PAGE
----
A recent online exchange with a fellow blogger about the inexpressible and inexplicable nature of really great books brought to mind the following poem by Emily Dickinson. I thought I’d share it with you for it captures so concisely and aphoristically, in Dickinson’s own inimitable way, the often ridiculous and ultimately doomed human tendency to want to tear great things apart (and thus kill or ruin them) in order to figure out how they “work”—or worse, to determine if they are really “real.”
Literary criticism and analysis can only go so far. True, it can elucidate and open up previously unappreciated aspects of great works and place them in context, thereby enhancing a reader’s appreciation and enjoyment. But when all is said and done, there is no satisfying explanation for authentic genius and inspiration for it defies our means and categories at every turn.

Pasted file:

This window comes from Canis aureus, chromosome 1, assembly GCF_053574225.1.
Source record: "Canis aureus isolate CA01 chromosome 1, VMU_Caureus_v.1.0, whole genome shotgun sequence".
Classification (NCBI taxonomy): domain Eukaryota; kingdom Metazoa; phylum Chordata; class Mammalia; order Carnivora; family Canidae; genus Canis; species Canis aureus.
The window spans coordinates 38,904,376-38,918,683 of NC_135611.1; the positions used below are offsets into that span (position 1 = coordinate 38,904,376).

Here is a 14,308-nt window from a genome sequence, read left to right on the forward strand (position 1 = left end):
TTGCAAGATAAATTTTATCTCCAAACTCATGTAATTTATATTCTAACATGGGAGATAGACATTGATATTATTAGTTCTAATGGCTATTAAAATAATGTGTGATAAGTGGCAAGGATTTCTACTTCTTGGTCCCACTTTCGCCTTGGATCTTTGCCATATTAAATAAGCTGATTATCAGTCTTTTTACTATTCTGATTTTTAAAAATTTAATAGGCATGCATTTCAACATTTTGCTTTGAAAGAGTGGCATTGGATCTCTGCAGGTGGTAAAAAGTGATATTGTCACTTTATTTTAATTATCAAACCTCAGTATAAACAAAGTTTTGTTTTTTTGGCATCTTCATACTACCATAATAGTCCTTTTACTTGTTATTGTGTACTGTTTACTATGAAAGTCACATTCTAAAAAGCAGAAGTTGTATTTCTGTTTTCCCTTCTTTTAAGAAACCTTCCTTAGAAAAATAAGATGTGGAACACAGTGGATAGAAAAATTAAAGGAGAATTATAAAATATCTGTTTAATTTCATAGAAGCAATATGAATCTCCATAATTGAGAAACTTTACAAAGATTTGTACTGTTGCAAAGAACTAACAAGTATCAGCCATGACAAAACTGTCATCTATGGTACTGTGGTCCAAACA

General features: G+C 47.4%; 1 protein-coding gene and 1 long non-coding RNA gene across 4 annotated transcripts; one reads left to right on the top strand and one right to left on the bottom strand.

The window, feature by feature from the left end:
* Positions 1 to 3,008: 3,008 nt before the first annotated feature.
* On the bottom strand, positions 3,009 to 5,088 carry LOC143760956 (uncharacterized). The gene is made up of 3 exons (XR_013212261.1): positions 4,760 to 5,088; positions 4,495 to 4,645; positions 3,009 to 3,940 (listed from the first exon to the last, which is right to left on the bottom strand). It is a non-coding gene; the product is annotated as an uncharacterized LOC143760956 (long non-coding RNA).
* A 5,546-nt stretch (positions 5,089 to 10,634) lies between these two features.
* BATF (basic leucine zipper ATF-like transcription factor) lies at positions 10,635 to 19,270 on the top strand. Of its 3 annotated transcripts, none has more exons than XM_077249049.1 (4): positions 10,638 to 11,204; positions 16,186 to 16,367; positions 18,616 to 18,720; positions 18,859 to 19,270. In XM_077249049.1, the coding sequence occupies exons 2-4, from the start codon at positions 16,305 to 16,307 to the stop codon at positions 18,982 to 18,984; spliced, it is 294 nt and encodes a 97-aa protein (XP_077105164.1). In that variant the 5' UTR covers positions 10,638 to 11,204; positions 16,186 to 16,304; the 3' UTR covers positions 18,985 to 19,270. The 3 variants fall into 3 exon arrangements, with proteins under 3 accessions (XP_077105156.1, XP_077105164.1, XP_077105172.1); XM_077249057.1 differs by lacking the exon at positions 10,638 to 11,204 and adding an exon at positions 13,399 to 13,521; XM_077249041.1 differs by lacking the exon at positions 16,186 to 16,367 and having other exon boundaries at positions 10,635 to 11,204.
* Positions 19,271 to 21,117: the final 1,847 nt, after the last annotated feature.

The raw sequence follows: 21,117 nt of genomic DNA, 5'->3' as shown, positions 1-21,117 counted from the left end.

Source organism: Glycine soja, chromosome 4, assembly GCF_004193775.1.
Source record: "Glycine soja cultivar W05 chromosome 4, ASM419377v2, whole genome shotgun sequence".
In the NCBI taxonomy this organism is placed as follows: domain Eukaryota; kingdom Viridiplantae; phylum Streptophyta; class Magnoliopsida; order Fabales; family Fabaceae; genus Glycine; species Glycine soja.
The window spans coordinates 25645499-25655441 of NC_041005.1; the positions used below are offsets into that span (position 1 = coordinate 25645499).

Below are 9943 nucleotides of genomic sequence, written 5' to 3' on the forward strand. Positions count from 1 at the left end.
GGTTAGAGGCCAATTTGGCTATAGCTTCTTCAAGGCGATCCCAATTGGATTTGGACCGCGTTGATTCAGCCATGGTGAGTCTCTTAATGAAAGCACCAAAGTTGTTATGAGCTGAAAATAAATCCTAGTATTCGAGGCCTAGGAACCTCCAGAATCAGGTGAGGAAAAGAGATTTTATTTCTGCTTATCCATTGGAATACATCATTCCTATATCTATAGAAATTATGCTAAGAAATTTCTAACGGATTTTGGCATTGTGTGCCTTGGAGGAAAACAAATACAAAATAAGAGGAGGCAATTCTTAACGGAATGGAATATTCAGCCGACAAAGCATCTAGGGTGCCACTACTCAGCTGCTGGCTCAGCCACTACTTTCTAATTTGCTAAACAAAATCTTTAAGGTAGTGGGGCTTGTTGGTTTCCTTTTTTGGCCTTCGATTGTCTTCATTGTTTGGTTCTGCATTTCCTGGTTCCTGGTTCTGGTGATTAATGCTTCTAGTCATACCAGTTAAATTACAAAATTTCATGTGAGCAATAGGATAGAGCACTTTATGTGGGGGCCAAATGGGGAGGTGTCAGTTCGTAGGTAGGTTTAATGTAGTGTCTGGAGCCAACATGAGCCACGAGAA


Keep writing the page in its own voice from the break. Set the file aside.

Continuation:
Split the Lark—and you’ll find the Music—
Bulb after Bulb, in Silver rolled—
Scantily dealt to the Summer Morning
Saved for your ear when Lutes be old.
Loose the Flood—you shall find it patent—
Gush after Gush, reserved for you—
Scarlet Experiment! Sceptic Thomas!
Now, do you doubt that your Bird was true?
EMILY DICKINSON, 1864